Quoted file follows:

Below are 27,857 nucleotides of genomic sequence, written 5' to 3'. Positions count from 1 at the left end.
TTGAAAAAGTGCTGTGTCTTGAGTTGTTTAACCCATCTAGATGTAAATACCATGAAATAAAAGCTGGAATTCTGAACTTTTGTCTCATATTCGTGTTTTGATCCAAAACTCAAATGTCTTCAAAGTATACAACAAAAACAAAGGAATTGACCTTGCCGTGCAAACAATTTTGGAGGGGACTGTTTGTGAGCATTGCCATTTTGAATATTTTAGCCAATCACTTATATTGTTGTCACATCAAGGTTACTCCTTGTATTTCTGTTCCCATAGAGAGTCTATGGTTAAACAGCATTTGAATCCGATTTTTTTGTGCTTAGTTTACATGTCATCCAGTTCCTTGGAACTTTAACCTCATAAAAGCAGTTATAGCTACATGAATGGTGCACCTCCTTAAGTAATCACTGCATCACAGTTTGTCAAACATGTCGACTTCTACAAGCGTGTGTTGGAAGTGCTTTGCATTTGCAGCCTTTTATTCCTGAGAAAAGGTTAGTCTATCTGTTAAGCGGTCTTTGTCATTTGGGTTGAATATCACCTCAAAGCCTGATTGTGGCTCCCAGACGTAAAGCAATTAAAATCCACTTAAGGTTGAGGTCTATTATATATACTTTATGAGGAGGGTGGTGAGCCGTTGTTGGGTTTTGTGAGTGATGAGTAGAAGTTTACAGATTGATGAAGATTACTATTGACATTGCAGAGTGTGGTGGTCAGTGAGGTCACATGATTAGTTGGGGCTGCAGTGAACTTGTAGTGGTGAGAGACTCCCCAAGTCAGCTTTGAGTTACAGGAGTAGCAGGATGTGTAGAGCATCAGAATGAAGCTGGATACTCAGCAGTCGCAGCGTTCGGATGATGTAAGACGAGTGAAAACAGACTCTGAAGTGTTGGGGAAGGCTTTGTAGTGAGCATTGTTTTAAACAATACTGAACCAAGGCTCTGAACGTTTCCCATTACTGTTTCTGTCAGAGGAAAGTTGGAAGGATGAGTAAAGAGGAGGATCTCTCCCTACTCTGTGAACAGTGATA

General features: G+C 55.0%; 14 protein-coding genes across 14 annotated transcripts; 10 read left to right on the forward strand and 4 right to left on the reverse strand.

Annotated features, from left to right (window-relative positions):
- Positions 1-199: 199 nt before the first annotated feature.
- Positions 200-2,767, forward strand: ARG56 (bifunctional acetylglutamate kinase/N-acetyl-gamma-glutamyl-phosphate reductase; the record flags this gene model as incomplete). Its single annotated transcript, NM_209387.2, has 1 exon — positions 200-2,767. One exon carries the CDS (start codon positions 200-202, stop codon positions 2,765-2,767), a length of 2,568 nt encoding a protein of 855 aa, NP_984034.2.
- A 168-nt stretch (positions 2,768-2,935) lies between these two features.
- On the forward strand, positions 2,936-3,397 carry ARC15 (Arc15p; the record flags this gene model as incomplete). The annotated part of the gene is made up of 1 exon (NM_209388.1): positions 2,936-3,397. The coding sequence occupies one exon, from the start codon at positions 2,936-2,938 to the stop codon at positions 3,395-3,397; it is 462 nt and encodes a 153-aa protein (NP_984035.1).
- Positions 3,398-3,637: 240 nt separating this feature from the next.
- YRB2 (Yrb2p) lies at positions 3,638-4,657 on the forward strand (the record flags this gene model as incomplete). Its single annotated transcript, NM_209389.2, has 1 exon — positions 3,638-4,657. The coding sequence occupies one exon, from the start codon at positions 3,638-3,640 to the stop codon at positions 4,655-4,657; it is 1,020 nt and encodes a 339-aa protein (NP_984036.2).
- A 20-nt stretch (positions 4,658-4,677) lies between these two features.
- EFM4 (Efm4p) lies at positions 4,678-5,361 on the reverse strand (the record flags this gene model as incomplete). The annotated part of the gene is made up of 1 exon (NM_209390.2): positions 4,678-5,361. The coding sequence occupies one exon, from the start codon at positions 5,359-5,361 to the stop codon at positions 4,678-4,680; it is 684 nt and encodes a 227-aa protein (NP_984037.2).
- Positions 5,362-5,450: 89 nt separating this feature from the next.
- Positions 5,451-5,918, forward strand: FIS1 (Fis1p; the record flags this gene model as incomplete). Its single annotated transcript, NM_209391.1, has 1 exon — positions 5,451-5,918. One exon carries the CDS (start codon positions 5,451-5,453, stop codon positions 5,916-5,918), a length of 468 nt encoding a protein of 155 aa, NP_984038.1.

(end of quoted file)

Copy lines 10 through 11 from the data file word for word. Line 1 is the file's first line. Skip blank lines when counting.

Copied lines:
- YRB2 (Yrb2p) lies at positions 3,638-4,657 on the forward strand (the record flags this gene model as incomplete). Its single annotated transcript, NM_209389.2, has 1 exon — positions 3,638-4,657. The coding sequence occupies one exon, from the start codon at positions 3,638-3,640 to the stop codon at positions 4,655-4,657; it is 1,020 nt and encodes a 339-aa protein (NP_984036.2).
- A 20-nt stretch (positions 4,658-4,677) lies between these two features.